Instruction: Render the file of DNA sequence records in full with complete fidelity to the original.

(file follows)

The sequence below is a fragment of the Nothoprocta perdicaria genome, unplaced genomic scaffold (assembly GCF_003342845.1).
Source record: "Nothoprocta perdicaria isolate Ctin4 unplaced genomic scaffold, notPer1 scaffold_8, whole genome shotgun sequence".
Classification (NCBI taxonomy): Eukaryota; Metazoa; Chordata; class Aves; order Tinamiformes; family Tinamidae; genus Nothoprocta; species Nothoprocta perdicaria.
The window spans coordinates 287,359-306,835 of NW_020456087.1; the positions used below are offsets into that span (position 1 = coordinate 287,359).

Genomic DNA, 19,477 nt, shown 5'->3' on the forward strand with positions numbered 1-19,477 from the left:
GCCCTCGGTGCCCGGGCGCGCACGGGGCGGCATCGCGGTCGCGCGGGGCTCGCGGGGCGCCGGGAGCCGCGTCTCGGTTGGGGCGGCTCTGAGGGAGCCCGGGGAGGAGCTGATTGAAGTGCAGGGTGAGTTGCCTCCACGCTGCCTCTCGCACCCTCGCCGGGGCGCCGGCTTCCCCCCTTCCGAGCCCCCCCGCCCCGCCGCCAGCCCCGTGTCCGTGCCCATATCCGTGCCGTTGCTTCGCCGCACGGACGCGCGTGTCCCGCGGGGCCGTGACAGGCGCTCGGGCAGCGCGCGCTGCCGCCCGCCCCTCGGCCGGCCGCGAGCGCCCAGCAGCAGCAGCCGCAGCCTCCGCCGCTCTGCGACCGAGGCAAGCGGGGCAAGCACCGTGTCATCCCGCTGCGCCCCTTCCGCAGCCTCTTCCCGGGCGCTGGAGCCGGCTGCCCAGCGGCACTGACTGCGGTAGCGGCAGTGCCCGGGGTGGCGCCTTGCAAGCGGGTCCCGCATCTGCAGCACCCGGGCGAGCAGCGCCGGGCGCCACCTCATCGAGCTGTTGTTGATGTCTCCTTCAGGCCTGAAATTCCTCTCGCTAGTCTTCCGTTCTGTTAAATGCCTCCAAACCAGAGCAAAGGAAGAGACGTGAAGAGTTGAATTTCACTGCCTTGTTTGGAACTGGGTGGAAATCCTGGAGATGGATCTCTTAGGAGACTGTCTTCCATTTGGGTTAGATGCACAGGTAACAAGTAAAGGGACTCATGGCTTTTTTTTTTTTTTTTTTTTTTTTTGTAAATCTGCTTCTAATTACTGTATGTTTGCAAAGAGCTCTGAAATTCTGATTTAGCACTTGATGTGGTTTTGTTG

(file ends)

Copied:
The sequence below is a fragment of the Nothoprocta perdicaria genome, unplaced genomic scaffold (assembly GCF_003342845.1).
Source record: "Nothoprocta perdicaria isolate Ctin4 unplaced genomic scaffold, notPer1 scaffold_8, whole genome shotgun sequence".
Classification (NCBI taxonomy): Eukaryota; Metazoa; Chordata; class Aves; order Tinamiformes; family Tinamidae; genus Nothoprocta; species Nothoprocta perdicaria.
The window spans coordinates 287,359-306,835 of NW_020456087.1; the positions used below are offsets into that span (position 1 = coordinate 287,359).

Genomic DNA, 19,477 nt, shown 5'->3' on the forward strand with positions numbered 1-19,477 from the left:
GCCCTCGGTGCCCGGGCGCGCACGGGGCGGCATCGCGGTCGCGCGGGGCTCGCGGGGCGCCGGGAGCCGCGTCTCGGTTGGGGCGGCTCTGAGGGAGCCCGGGGAGGAGCTGATTGAAGTGCAGGGTGAGTTGCCTCCACGCTGCCTCTCGCACCCTCGCCGGGGCGCCGGCTTCCCCCCTTCCGAGCCCCCCCGCCCCGCCGCCAGCCCCGTGTCCGTGCCCATATCCGTGCCGTTGCTTCGCCGCACGGACGCGCGTGTCCCGCGGGGCCGTGACAGGCGCTCGGGCAGCGCGCGCTGCCGCCCGCCCCTCGGCCGGCCGCGAGCGCCCAGCAGCAGCAGCCGCAGCCTCCGCCGCTCTGCGACCGAGGCAAGCGGGGCAAGCACCGTGTCATCCCGCTGCGCCCCTTCCGCAGCCTCTTCCCGGGCGCTGGAGCCGGCTGCCCAGCGGCACTGACTGCGGTAGCGGCAGTGCCCGGGGTGGCGCCTTGCAAGCGGGTCCCGCATCTGCAGCACCCGGGCGAGCAGCGCCGGGCGCCACCTCATCGAGCTGTTGTTGATGTCTCCTTCAGGCCTGAAATTCCTCTCGCTAGTCTTCCGTTCTGTTAAATGCCTCCAAACCAGAGCAAAGGAAGAGACGTGAAGAGTTGAATTTCACTGCCTTGTTTGGAACTGGGTGGAAATCCTGGAGATGGATCTCTTAGGAGACTGTCTTCCATTTGGGTTAGATGCACAGGTAACAAGTAAAGGGACTCATGGCTTTTTTTTTTTTTTTTTTTTTTTTTGTAAATCTGCTTCTAATTACTGTATGTTTGCAAAGAGCTCTGAAATTCTGATTTAGCACTTGATGTGGTTTTGTTG